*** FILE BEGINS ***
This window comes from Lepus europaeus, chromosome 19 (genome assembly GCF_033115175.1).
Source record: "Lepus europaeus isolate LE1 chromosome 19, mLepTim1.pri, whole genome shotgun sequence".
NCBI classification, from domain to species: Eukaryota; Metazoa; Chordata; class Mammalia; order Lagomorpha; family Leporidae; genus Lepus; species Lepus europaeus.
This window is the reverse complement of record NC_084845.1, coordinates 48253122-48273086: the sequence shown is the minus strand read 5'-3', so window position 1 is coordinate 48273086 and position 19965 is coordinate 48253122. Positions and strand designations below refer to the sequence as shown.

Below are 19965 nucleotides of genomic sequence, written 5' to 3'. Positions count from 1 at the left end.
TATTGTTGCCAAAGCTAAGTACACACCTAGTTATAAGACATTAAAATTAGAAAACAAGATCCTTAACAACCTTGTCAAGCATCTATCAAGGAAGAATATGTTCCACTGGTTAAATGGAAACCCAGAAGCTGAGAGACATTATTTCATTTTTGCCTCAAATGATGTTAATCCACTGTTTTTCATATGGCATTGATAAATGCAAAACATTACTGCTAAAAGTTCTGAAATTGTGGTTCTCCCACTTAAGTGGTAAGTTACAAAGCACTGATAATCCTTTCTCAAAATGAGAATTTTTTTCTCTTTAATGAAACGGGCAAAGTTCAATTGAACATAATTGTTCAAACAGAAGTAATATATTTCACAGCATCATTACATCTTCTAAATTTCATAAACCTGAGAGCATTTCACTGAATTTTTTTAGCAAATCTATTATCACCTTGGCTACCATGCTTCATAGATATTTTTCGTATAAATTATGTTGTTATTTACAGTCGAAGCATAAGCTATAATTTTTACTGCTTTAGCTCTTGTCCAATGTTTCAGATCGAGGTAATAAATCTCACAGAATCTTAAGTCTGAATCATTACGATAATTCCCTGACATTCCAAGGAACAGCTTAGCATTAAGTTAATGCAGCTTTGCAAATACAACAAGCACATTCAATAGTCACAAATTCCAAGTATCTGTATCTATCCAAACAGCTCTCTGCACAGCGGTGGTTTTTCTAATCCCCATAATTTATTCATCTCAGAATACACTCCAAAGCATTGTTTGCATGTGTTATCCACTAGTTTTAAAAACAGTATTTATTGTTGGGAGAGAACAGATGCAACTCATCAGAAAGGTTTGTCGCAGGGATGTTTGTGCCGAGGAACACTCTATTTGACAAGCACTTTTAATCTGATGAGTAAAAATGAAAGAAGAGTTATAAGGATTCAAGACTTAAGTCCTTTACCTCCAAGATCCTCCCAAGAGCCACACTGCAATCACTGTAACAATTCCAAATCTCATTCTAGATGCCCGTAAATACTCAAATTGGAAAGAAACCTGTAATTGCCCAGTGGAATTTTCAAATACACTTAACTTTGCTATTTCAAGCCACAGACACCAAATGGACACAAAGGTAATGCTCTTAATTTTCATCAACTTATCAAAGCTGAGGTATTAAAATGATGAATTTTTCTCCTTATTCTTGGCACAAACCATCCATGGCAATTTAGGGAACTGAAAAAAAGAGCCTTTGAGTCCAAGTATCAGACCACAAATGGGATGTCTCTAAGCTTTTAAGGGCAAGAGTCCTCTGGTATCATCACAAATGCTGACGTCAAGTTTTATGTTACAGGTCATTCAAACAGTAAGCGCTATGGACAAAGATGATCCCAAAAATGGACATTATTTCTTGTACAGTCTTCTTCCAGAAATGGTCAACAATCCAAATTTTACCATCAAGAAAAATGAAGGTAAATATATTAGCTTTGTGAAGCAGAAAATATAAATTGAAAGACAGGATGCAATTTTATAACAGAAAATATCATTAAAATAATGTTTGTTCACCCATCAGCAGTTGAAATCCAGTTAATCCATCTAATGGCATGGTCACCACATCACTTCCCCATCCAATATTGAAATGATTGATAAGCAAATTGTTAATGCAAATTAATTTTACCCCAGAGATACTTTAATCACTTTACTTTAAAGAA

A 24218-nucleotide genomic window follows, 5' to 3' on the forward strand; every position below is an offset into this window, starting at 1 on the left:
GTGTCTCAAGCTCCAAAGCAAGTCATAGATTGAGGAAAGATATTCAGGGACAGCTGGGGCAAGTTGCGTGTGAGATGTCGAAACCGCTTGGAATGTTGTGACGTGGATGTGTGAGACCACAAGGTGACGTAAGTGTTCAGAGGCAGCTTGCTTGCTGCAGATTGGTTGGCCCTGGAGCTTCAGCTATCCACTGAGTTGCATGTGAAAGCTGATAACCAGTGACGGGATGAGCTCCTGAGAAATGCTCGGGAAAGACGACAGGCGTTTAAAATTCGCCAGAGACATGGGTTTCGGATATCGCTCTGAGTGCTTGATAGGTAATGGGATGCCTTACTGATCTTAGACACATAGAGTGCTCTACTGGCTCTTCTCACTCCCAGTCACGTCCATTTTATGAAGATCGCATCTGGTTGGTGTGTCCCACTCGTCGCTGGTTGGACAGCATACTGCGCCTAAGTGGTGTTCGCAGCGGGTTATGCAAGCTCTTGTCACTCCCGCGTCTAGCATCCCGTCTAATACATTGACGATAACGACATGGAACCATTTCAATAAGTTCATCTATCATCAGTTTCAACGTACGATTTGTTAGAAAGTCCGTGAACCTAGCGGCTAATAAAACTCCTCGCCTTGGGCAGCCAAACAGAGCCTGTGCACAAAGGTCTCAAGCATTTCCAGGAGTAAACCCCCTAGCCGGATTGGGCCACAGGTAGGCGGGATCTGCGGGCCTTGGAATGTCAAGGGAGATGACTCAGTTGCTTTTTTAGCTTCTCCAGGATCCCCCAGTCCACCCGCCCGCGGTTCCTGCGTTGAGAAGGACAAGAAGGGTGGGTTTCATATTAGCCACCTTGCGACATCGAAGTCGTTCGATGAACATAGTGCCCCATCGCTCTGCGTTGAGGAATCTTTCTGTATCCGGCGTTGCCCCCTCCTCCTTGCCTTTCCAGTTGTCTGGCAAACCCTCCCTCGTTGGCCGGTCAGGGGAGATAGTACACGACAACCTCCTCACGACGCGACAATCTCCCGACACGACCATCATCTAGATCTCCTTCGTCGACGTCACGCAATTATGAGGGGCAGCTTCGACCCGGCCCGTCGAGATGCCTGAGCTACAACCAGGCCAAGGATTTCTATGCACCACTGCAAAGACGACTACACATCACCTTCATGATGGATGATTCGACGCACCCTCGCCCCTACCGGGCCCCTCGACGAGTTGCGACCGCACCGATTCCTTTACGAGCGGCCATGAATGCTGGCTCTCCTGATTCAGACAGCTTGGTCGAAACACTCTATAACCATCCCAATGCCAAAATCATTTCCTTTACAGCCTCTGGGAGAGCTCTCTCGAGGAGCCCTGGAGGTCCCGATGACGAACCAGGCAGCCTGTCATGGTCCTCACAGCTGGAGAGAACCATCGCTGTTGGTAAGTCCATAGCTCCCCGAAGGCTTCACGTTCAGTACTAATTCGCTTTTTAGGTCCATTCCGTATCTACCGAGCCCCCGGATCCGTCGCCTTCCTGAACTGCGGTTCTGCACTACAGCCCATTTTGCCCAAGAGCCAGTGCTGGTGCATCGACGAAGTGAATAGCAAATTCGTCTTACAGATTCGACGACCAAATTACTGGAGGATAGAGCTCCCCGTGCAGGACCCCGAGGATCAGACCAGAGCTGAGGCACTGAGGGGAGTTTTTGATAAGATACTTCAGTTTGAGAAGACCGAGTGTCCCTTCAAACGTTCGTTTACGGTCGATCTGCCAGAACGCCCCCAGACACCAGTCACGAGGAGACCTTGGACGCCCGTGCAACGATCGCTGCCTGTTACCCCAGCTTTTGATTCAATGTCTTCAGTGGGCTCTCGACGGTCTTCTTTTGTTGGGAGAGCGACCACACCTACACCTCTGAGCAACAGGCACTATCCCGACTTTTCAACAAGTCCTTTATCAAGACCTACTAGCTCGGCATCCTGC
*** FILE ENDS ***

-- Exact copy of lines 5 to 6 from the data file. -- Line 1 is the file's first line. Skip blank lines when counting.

Below are 19965 nucleotides of genomic sequence, written 5' to 3'. Positions count from 1 at the left end.
TATTGTTGCCAAAGCTAAGTACACACCTAGTTATAAGACATTAAAATTAGAAAACAAGATCCTTAACAACCTTGTCAAGCATCTATCAAGGAAGAATATGTTCCACTGGTTAAATGGAAACCCAGAAGCTGAGAGACATTATTTCATTTTTGCCTCAAATGATGTTAATCCACTGTTTTTCATATGGCATTGATAAATGCAAAACATTACTGCTAAAAGTTCTGAAATTGTGGTTCTCCCACTTAAGTGGTAAGTTACAAAGCACTGATAATCCTTTCTCAAAATGAGAATTTTTTTCTCTTTAATGAAACGGGCAAAGTTCAATTGAACATAATTGTTCAAACAGAAGTAATATATTTCACAGCATCATTACATCTTCTAAATTTCATAAACCTGAGAGCATTTCACTGAATTTTTTTAGCAAATCTATTATCACCTTGGCTACCATGCTTCATAGATATTTTTCGTATAAATTATGTTGTTATTTACAGTCGAAGCATAAGCTATAATTTTTACTGCTTTAGCTCTTGTCCAATGTTTCAGATCGAGGTAATAAATCTCACAGAATCTTAAGTCTGAATCATTACGATAATTCCCTGACATTCCAAGGAACAGCTTAGCATTAAGTTAATGCAGCTTTGCAAATACAACAAGCACATTCAATAGTCACAAATTCCAAGTATCTGTATCTATCCAAACAGCTCTCTGCACAGCGGTGGTTTTTCTAATCCCCATAATTTATTCATCTCAGAATACACTCCAAAGCATTGTTTGCATGTGTTATCCACTAGTTTTAAAAACAGTATTTATTGTTGGGAGAGAACAGATGCAACTCATCAGAAAGGTTTGTCGCAGGGATGTTTGTGCCGAGGAACACTCTATTTGACAAGCACTTTTAATCTGATGAGTAAAAATGAAAGAAGAGTTATAAGGATTCAAGACTTAAGTCCTTTACCTCCAAGATCCTCCCAAGAGCCACACTGCAATCACTGTAACAATTCCAAATCTCATTCTAGATGCCCGTAAATACTCAAATTGGAAAGAAACCTGTAATTGCCCAGTGGAATTTTCAAATACACTTAACTTTGCTATTTCAAGCCACAGACACCAAATGGACACAAAGGTAATGCTCTTAATTTTCATCAACTTATCAAAGCTGAGGTATTAAAATGATGAATTTTTCTCCTTATTCTTGGCACAAACCATCCATGGCAATTTAGGGAACTGAAAAAAAGAGCCTTTGAGTCCAAGTATCAGACCACAAATGGGATGTCTCTAAGCTTTTAAGGGCAAGAGTCCTCTGGTATCATCACAAATGCTGACGTCAAGTTTTATGTTACAGGTCATTCAAACAGTAAGCGCTATGGACAAAGATGATCCCAAAAATGGACATTATTTCTTGTACAGTCTTCTTCCAGAAATGGTCAACAATCCAAATTTTACCATCAAGAAAAATGAAGGTAAATATATTAGCTTTGTGAAGCAGAAAATATAAATTGAAAGACAGGATGCAATTTTATAACAGAAAATATCATTAAAATAATGTTTGTTCACCCATCAGCAGTTGAAATCCAGTTAATCCATCTAATGGCATGGTCACCACATCACTTCCCCATCCAATATTGAAATGATTGATAAGCAAATTGTTAATGCAAATTAATTTTACCCCAGAGATACTTTAATCACTTTACTTTAAAGAA